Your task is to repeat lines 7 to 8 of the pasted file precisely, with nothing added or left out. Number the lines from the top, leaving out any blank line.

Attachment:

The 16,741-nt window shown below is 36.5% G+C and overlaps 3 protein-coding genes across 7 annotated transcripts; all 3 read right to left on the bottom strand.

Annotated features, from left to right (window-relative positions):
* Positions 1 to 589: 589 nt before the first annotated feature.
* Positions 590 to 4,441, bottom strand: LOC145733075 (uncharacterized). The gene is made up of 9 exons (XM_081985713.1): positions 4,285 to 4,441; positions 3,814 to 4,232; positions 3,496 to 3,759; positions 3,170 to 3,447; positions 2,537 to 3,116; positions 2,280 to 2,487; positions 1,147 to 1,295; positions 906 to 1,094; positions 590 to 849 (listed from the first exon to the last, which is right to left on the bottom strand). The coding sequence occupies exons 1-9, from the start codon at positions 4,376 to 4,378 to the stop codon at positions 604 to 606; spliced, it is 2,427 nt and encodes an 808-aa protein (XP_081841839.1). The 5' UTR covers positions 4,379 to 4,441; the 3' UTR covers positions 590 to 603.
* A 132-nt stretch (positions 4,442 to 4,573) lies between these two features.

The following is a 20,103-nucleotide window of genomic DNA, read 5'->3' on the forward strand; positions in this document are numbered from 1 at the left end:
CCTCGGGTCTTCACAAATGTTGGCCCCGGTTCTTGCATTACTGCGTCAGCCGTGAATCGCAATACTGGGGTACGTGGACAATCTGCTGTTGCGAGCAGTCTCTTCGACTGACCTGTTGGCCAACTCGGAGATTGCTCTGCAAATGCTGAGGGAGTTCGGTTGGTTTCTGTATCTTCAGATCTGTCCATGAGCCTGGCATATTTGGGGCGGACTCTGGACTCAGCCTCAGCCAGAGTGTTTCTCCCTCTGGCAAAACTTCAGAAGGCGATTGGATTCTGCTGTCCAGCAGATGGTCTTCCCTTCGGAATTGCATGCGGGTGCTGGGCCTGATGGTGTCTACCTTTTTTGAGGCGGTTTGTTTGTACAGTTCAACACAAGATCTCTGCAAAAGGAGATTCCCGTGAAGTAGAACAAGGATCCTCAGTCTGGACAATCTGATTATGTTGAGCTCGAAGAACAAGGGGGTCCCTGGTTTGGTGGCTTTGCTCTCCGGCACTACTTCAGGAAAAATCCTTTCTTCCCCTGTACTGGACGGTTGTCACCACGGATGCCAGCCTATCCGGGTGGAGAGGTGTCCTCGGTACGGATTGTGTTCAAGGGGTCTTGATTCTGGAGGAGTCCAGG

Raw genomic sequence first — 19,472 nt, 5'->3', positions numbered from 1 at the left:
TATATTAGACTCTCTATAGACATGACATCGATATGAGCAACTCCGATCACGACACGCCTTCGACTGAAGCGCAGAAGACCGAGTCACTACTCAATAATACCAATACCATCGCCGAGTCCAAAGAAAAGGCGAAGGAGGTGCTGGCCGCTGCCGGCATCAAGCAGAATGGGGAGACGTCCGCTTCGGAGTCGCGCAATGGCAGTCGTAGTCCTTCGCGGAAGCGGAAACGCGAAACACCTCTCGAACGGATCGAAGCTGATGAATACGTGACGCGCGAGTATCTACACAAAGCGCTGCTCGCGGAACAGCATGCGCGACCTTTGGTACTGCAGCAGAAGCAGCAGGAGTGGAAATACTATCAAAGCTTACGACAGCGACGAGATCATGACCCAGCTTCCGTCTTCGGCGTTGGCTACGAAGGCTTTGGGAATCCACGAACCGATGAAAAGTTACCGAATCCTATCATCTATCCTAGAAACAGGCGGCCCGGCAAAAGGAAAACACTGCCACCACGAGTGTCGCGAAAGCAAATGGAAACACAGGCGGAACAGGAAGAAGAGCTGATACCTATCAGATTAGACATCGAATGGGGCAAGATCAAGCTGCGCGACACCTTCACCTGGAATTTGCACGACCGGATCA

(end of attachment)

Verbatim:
CCTCGGGTCTTCACAAATGTTGGCCCCGGTTCTTGCATTACTGCGTCAGCCGTGAATCGCAATACTGGGGTACGTGGACAATCTGCTGTTGCGAGCAGTCTCTTCGACTGACCTGTTGGCCAACTCGGAGATTGCTCTGCAAATGCTGAGGGAGTTCGGTTGGTTTCTGTATCTTCAGATCTGTCCATGAGCCTGGCATATTTGGGGCGGACTCTGGACTCAGCCTCAGCCAGAGTGTTTCTCCCTCTGGCAAAACTTCAGAAGGCGATTGGATTCTGCTGTCCAGCAGATGGTCTTCCCTTCGGAATTGCATGCGGGTGCTGGGCCTGATGGTGTCTACCTTTTTTGAGGCGGTTTGTTTGTACAGTTCAACACAAGATCTCTGCAAAAGGAGATTCCCGTGAAGTAGAACAAGGATCCTCAGTCTGGACAATCTGATTATGTTGAGCTCGAAGAACAAGGGGGTCCCTGGTTTGGTGGCTTTGCTCTCCGGCACTACTTCAGGAAAAATCCTTTCTTCCCCTGTACTGGACGGTTGTCACCACGGATGCCAGCCTATCCGGGTGGAGAGGTGTCCTCGGTACGGATTGTGTTCAAGGGGTCTTGATTCTGGAGGAGTCCAGG

Raw genomic sequence first — 19,472 nt, 5'->3', positions numbered from 1 at the left: